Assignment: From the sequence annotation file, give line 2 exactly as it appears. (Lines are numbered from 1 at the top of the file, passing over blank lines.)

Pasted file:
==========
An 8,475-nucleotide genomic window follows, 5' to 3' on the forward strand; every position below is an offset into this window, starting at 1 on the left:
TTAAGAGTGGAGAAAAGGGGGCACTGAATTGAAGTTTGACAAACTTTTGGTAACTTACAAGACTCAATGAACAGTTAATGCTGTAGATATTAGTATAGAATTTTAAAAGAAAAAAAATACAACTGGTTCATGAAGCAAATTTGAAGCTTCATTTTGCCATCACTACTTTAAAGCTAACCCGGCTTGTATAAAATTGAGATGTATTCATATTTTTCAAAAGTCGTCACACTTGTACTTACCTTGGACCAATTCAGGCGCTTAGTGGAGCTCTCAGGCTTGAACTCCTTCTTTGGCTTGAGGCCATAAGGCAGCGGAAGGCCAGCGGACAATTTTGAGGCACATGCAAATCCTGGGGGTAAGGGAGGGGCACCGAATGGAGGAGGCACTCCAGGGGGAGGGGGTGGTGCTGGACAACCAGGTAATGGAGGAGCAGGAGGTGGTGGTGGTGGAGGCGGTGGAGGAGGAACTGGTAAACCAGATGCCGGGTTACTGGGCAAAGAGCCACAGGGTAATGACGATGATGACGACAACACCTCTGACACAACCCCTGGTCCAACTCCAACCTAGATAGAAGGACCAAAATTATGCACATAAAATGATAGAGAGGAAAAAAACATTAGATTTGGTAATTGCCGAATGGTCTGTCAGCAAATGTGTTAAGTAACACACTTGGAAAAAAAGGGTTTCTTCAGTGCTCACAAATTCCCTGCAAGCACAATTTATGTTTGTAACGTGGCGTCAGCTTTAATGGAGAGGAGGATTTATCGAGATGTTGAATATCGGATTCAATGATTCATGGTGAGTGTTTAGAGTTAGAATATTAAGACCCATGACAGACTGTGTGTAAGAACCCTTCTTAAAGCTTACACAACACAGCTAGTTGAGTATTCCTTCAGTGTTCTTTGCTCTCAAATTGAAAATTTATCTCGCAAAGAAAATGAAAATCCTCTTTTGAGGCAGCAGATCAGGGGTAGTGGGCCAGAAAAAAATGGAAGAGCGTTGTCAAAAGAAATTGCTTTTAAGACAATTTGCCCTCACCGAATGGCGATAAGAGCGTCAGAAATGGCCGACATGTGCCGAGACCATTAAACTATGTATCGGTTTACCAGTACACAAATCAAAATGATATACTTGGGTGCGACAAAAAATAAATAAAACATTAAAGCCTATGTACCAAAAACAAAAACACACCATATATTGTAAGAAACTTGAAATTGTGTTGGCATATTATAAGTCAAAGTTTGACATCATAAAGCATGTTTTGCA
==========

TTAAGAGTGGAGAAAAGGGGGCACTGAATTGAAGTTTGACAAACTTTTGGTAACTTACAAGACTCAATGAACAGTTAATGCTGTAGATATTAGTATAGAATTTTAAAAGAAAAAAAATACAACTGGTTCATGAAGCAAATTTGAAGCTTCATTTTGCCATCACTACTTTAAAGCTAACCCGGCTTGTATAAAATTGAGATGTATTCATATTTTTCAAAAGTCGTCACACTTGTACTTACCTTGGACCAATTCAGGCGCTTAGTGGAGCTCTCAGGCTTGAACTCCTTCTTTGGCTTGAGGCCATAAGGCAGCGGAAGGCCAGCGGACAATTTTGAGGCACATGCAAATCCTGGGGGTAAGGGAGGGGCACCGAATGGAGGAGGCACTCCAGGGGGAGGGGGTGGTGCTGGACAACCAGGTAATGGAGGAGCAGGAGGTGGTGGTGGTGGAGGCGGTGGAGGAGGAACTGGTAAACCAGATGCCGGGTTACTGGGCAAAGAGCCACAGGGTAATGACGATGATGACGACAACACCTCTGACACAACCCCTGGTCCAACTCCAACCTAGATAGAAGGACCAAAATTATGCACATAAAATGATAGAGAGGAAAAAAACATTAGATTTGGTAATTGCCGAATGGTCTGTCAGCAAATGTGTTAAGTAACACACTTGGAAAAAAAGGGTTTCTTCAGTGCTCACAAATTCCCTGCAAGCACAATTTATGTTTGTAACGTGGCGTCAGCTTTAATGGAGAGGAGGATTTATCGAGATGTTGAATATCGGATTCAATGATTCATGGTGAGTGTTTAGAGTTAGAATATTAAGACCCATGACAGACTGTGTGTAAGAACCCTTCTTAAAGCTTACACAACACAGCTAGTTGAGTATTCCTTCAGTGTTCTTTGCTCTCAAATTGAAAATTTATCTCGCAAAGAAAATGAAAATCCTCTTTTGAGGCAGCAGATCAGGGGTAGTGGGCCAGAAAAAAATGGAAGAGCGTTGTCAAAAGAAATTGCTTTTAAGACAATTTGCCCTCACCGAATGGCGATAAGAGCGTCAGAAATGGCCGACATGTGCCGAGACCATTAAACTATGTATCGGTTTACCAGTACACAAATCAAAATGATATACTTGGGTGCGACAAAAAATAAATAAAACATTAAAGCCTATGTACCAAAAACAAAAACACACCATATATTGTAAGAAACTTGAAATTGTGTTGGCATATTATAAGTCAAAGTTTGACATCATAAAGCATGTTTTGCA